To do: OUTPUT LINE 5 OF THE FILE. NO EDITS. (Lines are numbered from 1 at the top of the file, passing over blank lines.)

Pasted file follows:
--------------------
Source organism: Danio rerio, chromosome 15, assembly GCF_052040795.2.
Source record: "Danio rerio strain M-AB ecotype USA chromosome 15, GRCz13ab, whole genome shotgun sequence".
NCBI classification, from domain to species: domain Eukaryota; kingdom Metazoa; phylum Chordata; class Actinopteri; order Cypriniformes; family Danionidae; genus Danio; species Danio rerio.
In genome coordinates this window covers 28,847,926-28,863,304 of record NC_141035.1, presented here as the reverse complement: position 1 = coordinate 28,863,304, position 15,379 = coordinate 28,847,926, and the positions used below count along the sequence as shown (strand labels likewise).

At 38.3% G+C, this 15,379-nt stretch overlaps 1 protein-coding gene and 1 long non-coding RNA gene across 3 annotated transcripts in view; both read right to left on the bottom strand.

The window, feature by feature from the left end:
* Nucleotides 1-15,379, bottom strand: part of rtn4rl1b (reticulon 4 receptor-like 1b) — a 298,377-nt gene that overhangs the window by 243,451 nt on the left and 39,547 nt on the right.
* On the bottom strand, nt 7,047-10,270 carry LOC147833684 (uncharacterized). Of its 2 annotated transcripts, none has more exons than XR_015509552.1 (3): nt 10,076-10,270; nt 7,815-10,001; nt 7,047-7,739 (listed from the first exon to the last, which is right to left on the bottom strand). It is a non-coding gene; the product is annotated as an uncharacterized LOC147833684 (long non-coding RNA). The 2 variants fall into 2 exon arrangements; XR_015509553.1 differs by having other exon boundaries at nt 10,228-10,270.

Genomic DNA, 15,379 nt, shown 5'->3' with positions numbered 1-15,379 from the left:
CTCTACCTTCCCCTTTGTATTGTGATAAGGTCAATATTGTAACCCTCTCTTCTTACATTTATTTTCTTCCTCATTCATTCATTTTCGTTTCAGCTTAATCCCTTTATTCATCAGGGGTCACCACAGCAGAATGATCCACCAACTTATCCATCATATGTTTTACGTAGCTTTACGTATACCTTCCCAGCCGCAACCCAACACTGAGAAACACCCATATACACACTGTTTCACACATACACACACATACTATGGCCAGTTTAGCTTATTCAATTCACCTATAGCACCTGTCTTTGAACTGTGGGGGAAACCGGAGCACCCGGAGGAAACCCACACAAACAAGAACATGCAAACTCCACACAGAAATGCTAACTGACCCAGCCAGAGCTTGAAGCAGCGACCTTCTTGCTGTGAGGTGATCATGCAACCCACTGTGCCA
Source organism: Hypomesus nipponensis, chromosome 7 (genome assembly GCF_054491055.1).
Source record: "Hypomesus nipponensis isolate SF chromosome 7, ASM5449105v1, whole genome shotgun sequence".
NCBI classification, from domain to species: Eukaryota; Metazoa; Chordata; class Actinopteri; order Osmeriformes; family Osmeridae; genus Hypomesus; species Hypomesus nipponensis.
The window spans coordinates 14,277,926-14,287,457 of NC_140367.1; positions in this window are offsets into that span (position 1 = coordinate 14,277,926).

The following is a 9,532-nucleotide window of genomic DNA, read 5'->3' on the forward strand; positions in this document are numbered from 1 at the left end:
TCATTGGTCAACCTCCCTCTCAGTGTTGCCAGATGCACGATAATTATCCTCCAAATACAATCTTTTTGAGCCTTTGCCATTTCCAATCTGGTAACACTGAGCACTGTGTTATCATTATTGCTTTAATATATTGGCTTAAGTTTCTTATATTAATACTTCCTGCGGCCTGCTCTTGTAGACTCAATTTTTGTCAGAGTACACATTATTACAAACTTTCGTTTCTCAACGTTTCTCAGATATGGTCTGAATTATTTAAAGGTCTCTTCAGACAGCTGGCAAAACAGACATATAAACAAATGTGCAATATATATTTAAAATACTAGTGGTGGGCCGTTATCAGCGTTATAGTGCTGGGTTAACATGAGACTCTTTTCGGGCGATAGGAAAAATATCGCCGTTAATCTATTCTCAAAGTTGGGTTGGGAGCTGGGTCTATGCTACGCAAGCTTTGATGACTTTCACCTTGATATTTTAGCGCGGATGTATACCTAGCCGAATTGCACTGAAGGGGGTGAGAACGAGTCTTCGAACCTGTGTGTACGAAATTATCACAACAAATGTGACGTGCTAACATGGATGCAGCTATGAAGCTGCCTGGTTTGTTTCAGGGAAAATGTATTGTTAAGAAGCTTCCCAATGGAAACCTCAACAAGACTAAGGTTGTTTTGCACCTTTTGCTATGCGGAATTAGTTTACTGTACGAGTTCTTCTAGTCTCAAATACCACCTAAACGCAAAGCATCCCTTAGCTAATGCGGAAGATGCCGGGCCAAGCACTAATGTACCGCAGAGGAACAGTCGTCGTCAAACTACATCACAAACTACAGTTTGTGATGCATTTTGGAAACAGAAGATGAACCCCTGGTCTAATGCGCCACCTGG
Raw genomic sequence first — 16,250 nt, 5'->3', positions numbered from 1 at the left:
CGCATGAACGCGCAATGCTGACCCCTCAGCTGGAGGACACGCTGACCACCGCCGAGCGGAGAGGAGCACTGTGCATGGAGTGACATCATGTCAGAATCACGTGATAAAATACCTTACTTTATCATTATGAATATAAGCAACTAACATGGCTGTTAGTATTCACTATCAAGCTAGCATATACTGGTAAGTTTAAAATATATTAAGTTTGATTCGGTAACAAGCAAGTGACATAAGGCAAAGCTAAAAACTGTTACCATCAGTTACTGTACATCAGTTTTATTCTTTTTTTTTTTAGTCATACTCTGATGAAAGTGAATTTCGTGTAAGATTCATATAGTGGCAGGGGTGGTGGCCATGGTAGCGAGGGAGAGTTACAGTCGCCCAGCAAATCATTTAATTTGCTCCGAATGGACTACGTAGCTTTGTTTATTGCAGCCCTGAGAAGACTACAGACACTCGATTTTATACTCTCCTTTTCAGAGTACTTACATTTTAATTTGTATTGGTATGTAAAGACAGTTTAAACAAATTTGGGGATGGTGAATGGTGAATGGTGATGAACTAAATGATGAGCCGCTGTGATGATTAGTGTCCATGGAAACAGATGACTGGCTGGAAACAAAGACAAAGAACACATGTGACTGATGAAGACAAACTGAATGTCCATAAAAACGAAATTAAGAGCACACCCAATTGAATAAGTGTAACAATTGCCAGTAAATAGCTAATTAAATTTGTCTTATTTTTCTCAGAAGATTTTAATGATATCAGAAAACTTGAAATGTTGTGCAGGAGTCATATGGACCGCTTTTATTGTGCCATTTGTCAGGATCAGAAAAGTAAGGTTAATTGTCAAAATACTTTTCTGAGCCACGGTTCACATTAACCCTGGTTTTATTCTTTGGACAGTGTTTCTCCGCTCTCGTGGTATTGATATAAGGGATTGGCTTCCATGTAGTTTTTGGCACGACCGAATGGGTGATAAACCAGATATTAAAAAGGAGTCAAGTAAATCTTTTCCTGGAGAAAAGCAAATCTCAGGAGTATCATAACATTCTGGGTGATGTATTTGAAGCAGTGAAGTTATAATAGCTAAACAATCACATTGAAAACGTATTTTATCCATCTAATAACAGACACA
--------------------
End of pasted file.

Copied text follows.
At 38.3% G+C, this 15,379-nt stretch overlaps 1 protein-coding gene and 1 long non-coding RNA gene across 3 annotated transcripts in view; both read right to left on the bottom strand.